In April Pooter goes through another badly arranged and badly attended party and he ends up paying for the party. Lupin plays foul in the company and asks their prime client Mr.Crowbillion to move business from Perkupp. This loses him his job but he gets a commission from the new firm and a job there. Lupin resumes his friendship with Murray and Daisy who is now married to Posh. Now Posh has a sister called Lillie Girl and Lupin seems to take interest in her. Pooter is happy because Posh had invested £10,000 oh his sister. To make up for his son’s mistake Pooter brings in a new client HardfurHuttle to Perkupps. Perkupp is very happy and he buys The Laurels for Pooter. The Pooters celebrate and this celebration ends with a letter from Lupin stating that he was getting engaged to Lillie Girl.


Comedy can fall into many categories, to name a few, comedy of errors, situations, slapstick comedy, punning, and satire. The Diary of Nobody is a satire. Satire is like a mirror where the readers get to see everybody’s face except their own. A satirist guards, corrects and criticises the stupid things in the society. The faults of the society are exaggerated so that others can laugh. The wrongs of world are made laughable. In other words, satire is a form of protest.

The Diary of Nobody is satirical of the Victorian times and audience. They were used to reading accounts of famous people usually written in the form of lengthy dialogues and they were published in the so called ‘vanity press’. This meant that the people paid the publishers to print their story. Mr. Charles Pooter was a clerk and really a ‘nobody’ in the society. But he wants to ape the elite class of people and at the outset he assures his readers that ‘fails to see – because I do not happen to be a somebody – why my diary should not be interesting.’ The Grossmith brothers found the whole affair very pompous and that is reflected in this novel.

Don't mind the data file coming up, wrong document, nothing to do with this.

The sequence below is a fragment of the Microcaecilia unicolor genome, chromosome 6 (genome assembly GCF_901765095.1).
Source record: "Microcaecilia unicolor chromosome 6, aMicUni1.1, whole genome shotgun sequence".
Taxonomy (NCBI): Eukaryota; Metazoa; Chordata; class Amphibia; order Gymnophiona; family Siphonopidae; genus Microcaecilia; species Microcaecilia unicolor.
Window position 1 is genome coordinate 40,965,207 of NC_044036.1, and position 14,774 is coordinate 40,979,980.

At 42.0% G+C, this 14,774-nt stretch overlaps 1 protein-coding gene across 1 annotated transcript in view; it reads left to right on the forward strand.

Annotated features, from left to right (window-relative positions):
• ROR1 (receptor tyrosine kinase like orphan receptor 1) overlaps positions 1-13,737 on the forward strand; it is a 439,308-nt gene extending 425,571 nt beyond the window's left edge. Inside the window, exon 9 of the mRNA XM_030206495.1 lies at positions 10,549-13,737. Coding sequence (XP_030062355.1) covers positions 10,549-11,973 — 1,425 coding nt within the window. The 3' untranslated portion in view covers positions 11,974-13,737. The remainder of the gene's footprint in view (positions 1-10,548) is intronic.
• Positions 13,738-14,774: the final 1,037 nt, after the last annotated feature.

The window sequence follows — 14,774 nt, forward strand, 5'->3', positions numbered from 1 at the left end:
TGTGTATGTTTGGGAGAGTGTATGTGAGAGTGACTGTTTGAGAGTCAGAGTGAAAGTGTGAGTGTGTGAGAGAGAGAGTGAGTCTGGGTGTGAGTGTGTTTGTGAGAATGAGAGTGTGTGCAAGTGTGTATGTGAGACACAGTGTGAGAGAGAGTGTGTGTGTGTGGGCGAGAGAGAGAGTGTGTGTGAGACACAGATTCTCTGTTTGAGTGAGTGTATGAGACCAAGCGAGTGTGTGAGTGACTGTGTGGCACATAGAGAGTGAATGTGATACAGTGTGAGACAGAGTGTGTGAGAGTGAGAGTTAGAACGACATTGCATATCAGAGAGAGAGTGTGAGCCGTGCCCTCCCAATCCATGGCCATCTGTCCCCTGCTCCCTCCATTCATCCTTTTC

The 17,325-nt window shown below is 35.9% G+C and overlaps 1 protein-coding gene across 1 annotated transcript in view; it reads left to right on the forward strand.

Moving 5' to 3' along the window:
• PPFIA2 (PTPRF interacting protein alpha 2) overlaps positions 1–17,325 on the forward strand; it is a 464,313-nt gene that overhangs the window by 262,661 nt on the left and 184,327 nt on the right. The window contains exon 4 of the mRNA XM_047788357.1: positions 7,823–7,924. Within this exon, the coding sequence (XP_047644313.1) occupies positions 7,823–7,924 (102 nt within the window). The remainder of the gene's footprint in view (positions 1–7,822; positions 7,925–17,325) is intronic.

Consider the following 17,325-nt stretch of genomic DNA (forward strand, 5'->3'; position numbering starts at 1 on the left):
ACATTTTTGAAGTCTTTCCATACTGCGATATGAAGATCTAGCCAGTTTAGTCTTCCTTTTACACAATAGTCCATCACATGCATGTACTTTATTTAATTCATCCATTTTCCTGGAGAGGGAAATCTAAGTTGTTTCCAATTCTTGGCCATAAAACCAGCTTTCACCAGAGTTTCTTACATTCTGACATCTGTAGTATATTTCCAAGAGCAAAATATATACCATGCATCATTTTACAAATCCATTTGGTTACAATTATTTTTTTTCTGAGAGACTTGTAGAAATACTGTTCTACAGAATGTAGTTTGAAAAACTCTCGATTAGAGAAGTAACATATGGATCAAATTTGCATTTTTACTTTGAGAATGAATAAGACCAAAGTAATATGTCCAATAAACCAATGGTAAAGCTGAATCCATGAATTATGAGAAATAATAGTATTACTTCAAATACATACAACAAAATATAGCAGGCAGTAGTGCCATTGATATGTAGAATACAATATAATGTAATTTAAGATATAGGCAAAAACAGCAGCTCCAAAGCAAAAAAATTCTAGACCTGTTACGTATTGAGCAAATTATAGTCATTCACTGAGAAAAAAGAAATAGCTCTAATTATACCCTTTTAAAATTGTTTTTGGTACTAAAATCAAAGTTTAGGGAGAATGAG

The Pooters want to go up the ladder and gets excited about the parties they are invited to. The first one is at the Mansion House and another one is by East Action Rifle Brigade. Both the balls turn about to be disastrous as they do not get to meet anyone who is above their class. The class factor is seen as a theme in this novel as Pooter constantly wants to move up and he has disdain for people he thinks are from the lower class. ‘Cycling’ was popular at that time as cycles were being manufactured and had become an affordable means of transport. Pooter’s friend is cycle enthusiast and the popular trend of that society is depicted in the novel.  The Diary of Nobody is a reflection of the times and a comic novel which has stood the test of time.